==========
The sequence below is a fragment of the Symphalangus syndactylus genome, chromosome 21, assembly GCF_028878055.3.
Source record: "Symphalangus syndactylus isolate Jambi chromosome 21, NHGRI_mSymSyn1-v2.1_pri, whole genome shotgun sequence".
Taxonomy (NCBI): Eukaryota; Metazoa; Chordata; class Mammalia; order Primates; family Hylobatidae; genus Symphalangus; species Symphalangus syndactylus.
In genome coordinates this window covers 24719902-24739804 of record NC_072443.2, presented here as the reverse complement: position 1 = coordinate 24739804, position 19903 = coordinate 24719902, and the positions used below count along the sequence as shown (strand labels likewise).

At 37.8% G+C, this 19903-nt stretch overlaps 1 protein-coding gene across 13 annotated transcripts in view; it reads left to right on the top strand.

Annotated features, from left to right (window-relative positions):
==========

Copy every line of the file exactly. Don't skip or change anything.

The sequence below is a fragment of the Symphalangus syndactylus genome, chromosome 21, assembly GCF_028878055.3.
Source record: "Symphalangus syndactylus isolate Jambi chromosome 21, NHGRI_mSymSyn1-v2.1_pri, whole genome shotgun sequence".
Taxonomy (NCBI): Eukaryota; Metazoa; Chordata; class Mammalia; order Primates; family Hylobatidae; genus Symphalangus; species Symphalangus syndactylus.
In genome coordinates this window covers 24719902-24739804 of record NC_072443.2, presented here as the reverse complement: position 1 = coordinate 24739804, position 19903 = coordinate 24719902, and the positions used below count along the sequence as shown (strand labels likewise).

At 37.8% G+C, this 19903-nt stretch overlaps 1 protein-coding gene across 13 annotated transcripts in view; it reads left to right on the top strand.

Annotated features, from left to right (window-relative positions):